These agreements, meant to remain secret to avoid panic by depositors, can force banks to raise capital, cut back on risky loans and suspend dividend payments.
The FDIC will be updating its list of "problem" institutions today. As of March 31, the FDIC had 90 banks on the list and I suspect the list will only grow larger. Five banks have failed since July 11.
According to the Wall Street Journal article, BankUnited Financial, a Coral Gables, Florida-based bank, disclosed on Monday that its $14 billion banking unit recently entered into an agreement with the Office of Thrift Supervision over concerns over capital levels.
The Bank was apparently stuck in some sort of 2005 time warp as it was ordered by the Office of Thrift Supervision to end its option adjustable-mortgage and alternative mortgage business. How a Florida-based bank that still thinks option-arms are a good idea remains in business today is a mystery. But at least our trusty regulators put a stop to it. Better late than never, I suppose.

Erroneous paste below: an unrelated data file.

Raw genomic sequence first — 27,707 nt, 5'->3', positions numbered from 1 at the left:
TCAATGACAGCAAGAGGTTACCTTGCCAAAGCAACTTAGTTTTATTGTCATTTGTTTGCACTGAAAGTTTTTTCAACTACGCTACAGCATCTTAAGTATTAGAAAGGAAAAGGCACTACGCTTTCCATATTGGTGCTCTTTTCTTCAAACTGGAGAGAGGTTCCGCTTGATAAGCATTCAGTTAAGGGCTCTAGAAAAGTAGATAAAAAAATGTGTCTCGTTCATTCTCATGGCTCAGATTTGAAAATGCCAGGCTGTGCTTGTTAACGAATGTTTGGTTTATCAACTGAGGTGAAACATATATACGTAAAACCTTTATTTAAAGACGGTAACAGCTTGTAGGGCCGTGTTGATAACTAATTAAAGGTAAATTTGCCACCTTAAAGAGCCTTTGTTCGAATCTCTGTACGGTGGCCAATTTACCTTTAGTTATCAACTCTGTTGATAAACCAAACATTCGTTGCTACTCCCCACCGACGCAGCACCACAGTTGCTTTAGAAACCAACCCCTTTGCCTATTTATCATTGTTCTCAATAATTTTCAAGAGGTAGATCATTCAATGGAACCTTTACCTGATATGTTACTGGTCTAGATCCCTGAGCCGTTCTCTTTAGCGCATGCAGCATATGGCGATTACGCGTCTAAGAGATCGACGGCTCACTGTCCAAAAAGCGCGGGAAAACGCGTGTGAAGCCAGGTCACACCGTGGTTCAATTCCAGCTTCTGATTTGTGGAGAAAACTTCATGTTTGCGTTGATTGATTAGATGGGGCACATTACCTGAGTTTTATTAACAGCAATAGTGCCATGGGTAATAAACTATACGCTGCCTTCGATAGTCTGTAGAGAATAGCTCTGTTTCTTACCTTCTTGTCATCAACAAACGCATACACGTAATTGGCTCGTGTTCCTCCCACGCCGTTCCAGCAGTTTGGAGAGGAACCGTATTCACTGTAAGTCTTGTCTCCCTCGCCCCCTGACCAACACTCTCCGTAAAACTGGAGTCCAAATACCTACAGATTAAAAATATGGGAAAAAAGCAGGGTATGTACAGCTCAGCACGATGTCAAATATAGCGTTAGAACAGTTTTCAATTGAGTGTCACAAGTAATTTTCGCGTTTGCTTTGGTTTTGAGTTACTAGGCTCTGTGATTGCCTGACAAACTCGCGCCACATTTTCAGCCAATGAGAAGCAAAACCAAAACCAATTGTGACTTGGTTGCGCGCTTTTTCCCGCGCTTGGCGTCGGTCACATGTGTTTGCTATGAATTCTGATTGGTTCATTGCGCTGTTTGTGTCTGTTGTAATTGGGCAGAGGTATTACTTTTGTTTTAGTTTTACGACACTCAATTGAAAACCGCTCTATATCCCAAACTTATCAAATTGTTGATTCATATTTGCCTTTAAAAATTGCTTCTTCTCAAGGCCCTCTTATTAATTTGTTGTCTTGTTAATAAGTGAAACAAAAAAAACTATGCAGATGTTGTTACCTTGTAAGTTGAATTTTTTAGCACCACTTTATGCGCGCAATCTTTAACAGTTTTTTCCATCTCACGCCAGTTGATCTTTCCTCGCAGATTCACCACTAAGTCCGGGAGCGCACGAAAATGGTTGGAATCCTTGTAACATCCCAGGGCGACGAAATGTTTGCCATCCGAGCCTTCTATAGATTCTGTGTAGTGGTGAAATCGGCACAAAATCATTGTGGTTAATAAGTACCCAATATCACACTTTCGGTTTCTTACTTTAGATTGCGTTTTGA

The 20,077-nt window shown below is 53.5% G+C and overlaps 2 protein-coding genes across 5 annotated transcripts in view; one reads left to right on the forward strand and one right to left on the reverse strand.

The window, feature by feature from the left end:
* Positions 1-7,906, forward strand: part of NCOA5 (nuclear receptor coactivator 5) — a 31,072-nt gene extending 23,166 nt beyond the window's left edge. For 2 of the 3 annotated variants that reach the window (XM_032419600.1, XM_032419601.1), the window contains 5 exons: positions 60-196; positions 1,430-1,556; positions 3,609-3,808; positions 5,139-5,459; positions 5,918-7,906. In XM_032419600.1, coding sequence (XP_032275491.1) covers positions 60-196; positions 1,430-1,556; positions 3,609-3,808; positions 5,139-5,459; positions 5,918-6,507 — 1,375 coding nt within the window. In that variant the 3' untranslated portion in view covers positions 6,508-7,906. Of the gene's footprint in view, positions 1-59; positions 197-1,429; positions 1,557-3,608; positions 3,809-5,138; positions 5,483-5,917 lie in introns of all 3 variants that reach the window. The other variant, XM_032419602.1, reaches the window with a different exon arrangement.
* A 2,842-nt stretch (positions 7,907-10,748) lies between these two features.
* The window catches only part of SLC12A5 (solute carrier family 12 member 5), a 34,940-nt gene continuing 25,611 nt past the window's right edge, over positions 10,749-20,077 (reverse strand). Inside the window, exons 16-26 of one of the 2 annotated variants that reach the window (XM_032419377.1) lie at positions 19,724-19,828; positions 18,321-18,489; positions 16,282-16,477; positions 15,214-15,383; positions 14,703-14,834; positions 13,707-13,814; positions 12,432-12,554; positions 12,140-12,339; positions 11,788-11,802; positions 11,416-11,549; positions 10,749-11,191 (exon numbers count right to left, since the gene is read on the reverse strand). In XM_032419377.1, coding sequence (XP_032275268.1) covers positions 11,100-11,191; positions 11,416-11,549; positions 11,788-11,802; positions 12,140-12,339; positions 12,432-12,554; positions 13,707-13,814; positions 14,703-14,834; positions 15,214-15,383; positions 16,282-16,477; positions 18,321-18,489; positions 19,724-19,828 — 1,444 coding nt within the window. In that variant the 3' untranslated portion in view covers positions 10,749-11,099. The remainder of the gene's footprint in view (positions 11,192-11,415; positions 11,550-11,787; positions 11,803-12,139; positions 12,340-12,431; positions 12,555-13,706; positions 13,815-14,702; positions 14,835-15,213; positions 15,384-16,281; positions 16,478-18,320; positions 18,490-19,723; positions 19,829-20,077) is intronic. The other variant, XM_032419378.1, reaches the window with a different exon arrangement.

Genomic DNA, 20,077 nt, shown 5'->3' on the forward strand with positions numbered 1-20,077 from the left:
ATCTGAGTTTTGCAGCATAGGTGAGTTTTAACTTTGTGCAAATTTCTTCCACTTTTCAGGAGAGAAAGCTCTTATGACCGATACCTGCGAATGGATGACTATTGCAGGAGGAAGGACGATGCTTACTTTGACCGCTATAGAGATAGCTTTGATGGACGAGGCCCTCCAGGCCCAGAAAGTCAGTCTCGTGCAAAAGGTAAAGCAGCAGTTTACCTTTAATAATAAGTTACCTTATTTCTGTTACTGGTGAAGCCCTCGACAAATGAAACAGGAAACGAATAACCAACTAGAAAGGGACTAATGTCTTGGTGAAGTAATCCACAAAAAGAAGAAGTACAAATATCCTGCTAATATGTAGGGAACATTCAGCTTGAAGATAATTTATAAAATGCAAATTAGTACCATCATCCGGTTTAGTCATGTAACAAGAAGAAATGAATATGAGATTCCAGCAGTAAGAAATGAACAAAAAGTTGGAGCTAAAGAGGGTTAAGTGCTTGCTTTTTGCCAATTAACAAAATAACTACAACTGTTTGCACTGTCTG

Investors have expressed frustration with inconsistency of public disclosures of banks of regulatory scrutiny. "It's frustrating as an investor in bank stocks", Gerard Cassidy, an RBC Capital analyst noted. He claimed that "It would be very helpful in an investor's analysis if they knew that an agreement was already signed."
Naturally, it would make an analyst's job easier, for it would save him many hours of actually looking at a balance sheet and attempting to figure out whether a bank is going to survive based on its financials. But if you need a regulator to tell you that a bank is in trouble, maybe you shouldn't be an investor in bank stocks.
Reported by Mock The Market